2.2. Climate, Streamflow and Water Table Depth Data

To obtain homogenized long-term series of monthly climatic data (mean maximum and minimum temperatures, total precipitation) the 0.25°-gridded E-OBS dataset ver. 15.0 was used [33]. The climate series were downloaded considering the period 1970–2018 using the Climate Explorer webpage (; accessed on 11 April 2022). Monthly data of climate indices (NAO, SOI, SST3.4) were also obtained from the Climate Explorer webpage.
Monthly river flow data were obtained for the same period from the Spanish National Flow and Discharge Database (Centro de Estudios y Experimentación de Obras Públicas,; accessed on 11 April 2022). They corresponded to a gauging station located at Castejón bridge (1.695° W, 42.180° N, 260 m a.s.l.), situated 4 km downstream from the study site. The average annual discharge of the Ebro river registered in this gauging station was 7177 Hm3 (period 1950–2018). The drained area of the gauged station is 25,194 km2.
There are very few continuous series of water table depth in the study area. However, I could obtain monthly data on water table depth from a piezometer located near the Ebro river (1.585° W, 42.132° N, 258 m; period 2006–2017), located about 14 km downstream from the study site (data are available at the webpage; accessed on 31 July 2022). Water table depth showed maximum values from October to April (mean 2.03 m) and minimum values from May to September (mean 1.08 m).

2.3. Field Sampling and Tree-Ring Data Processing

In total, 24 mature and dominant ash trees were sampled in autumn 2017 and 2018. Two increment cores per tree were taken at 1.3 m using Pressler increment borers. Cores were air dried, glued onto wooden supports and sanded. Tree rings were visually cross-dated under a binocular, and tree-ring widths were measured to the nearest 0.01 mm using a LINTAB-TSAP measuring device (Rinntech, Heidelberg, Germany).
The COFECHA program was used to check the visual cross-dating of tree-ring width series [34]. Once checked, a site mean series of ring-width indices was built using ARSTAN software ver. 4.4 [35]. First, cubic smoothing splines with a 50% frequency cut-off at 30 years were fitted to each ring-width series to obtain indices by dividing observed by fitted ring widths [36]. Then, auto-regressive models were fitted to individual series of ring-width indices to remove most of their first-order autocorrelation. The resulting pre-whitened or residual series were averaged using bi-weight robust means to compute a site mean series of ring-width indices or chronology [36].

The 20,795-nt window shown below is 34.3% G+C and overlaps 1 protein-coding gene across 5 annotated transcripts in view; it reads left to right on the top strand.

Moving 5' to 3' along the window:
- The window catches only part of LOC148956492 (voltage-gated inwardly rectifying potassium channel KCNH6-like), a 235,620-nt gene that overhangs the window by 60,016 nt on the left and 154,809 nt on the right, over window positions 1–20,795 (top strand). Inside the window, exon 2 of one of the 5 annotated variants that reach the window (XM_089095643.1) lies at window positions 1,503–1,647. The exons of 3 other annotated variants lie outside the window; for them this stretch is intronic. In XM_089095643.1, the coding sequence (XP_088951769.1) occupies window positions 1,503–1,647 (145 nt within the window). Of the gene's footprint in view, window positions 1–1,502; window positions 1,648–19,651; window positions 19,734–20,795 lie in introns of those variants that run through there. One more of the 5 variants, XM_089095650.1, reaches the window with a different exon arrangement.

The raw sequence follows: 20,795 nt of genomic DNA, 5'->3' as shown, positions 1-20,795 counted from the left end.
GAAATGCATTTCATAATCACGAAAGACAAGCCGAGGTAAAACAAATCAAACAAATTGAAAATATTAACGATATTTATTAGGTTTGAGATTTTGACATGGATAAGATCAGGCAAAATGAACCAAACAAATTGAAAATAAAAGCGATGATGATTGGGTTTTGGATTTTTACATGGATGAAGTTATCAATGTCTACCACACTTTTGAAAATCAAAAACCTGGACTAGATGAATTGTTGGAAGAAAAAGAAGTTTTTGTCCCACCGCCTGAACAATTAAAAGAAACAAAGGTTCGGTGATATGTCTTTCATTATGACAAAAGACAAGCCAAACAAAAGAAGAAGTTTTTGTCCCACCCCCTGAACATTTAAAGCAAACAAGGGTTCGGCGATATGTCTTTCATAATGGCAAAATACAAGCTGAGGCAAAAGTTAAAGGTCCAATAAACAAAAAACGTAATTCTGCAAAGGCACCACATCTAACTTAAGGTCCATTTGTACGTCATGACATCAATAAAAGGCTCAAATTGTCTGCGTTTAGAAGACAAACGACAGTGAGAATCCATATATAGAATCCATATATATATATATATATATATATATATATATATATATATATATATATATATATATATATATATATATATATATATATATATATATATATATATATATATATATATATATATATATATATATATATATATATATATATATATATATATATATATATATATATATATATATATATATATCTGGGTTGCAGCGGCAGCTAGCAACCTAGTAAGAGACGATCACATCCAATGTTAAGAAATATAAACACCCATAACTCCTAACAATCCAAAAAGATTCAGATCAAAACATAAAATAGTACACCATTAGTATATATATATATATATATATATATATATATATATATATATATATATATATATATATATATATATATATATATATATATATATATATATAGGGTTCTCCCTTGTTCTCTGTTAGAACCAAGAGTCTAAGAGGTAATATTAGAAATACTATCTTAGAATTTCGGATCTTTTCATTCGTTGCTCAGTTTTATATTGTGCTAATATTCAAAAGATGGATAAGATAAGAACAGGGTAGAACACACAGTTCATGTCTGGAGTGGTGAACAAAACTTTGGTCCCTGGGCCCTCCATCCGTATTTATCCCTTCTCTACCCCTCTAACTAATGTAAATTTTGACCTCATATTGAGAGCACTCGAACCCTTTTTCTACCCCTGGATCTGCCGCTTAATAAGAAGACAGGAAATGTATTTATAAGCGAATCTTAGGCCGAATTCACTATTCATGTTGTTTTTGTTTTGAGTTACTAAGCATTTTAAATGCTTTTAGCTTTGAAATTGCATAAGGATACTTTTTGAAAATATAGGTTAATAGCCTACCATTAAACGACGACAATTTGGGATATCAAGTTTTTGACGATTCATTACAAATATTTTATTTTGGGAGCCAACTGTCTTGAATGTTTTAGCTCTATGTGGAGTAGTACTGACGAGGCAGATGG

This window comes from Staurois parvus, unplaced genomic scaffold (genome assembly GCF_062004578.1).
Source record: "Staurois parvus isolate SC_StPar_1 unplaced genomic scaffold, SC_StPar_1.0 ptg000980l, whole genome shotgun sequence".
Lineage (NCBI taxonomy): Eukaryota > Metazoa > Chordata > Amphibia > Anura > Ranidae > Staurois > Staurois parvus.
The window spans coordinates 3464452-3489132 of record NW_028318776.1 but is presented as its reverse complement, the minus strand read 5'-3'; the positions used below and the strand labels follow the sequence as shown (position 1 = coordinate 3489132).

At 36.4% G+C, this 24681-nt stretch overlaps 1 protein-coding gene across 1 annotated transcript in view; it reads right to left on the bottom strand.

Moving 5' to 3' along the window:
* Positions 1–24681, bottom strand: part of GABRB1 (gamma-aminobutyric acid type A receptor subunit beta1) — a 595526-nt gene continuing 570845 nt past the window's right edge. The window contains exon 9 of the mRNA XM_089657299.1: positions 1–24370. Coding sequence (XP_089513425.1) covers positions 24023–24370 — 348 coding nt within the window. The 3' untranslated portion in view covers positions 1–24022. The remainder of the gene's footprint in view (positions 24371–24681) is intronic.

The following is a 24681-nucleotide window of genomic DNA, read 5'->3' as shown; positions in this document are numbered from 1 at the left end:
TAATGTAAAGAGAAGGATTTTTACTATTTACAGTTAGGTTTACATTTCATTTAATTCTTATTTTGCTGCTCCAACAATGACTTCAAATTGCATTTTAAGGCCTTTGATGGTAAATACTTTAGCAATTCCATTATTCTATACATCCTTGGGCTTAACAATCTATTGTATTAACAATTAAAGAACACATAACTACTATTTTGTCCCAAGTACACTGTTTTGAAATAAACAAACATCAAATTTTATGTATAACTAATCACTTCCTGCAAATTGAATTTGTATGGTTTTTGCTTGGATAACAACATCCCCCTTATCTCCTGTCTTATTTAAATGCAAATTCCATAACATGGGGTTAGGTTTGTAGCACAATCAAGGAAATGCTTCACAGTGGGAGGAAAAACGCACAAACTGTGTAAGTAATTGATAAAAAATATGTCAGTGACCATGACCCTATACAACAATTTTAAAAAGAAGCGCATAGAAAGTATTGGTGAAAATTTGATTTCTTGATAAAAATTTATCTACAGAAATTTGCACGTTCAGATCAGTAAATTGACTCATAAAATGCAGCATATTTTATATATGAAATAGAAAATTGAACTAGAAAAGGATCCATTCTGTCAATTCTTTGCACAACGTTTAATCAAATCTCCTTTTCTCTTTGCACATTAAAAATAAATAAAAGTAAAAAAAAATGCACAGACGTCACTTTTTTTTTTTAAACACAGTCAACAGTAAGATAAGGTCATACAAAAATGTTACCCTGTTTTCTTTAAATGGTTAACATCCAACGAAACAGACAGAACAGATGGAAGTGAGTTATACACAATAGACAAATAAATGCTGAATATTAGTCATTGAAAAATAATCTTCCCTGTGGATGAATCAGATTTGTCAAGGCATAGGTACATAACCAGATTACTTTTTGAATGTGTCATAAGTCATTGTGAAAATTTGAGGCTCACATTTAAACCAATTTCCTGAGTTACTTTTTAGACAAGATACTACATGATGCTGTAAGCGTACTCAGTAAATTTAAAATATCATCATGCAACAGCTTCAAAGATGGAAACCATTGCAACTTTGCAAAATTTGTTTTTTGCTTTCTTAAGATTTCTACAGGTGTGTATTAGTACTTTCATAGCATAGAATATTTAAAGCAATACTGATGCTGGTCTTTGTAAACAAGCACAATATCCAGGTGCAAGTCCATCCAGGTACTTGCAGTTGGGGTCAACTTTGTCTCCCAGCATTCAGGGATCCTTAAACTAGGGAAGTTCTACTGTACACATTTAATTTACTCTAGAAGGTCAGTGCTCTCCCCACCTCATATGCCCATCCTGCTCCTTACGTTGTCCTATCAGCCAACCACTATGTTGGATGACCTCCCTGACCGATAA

2.4. Statistical Analyses

Monthly river flow data were log-transformed to achieve normality, which was evaluated using Shapiro–Wilk tests. Trends in SOI and river flow series were assessed using the Kendall tau statistic (τ). Pearson correlations were used to assess the following relationships: (i) SOI or SST3.4 vs. river flow or ring-width indices and (ii) monthly climate variables, river flow and water table depth data vs. ring-width indices. In the first two cases, analyses were performed from the previous October of the year before the tree-ring was formed to September of the year of tree-ring formation and also considered mean temperature or summer precipitation or river flow for the hydrological year (from October through September). In the last case, I calculated the average water table depth during the hydrological year to summarize changes in underground water availability.
To remove the influence of precipitation on the relationship between river flow and ring-width indices, partial correlations were calculated. Significance levels of Pearson correlations were corrected by taking into account the serial dependence of involved predictors such as SOI, SST3.4 and climate variables [37]. Lastly, I calculated spatial correlations between the ash ring-width indexed series and SSTs obtained from the NOAA 0.25° daily Optimum Interpolation data (period 1980–2018) using the Climate Explorer webpage. Statistical analyses were done using the Stata software rel. 17 [38].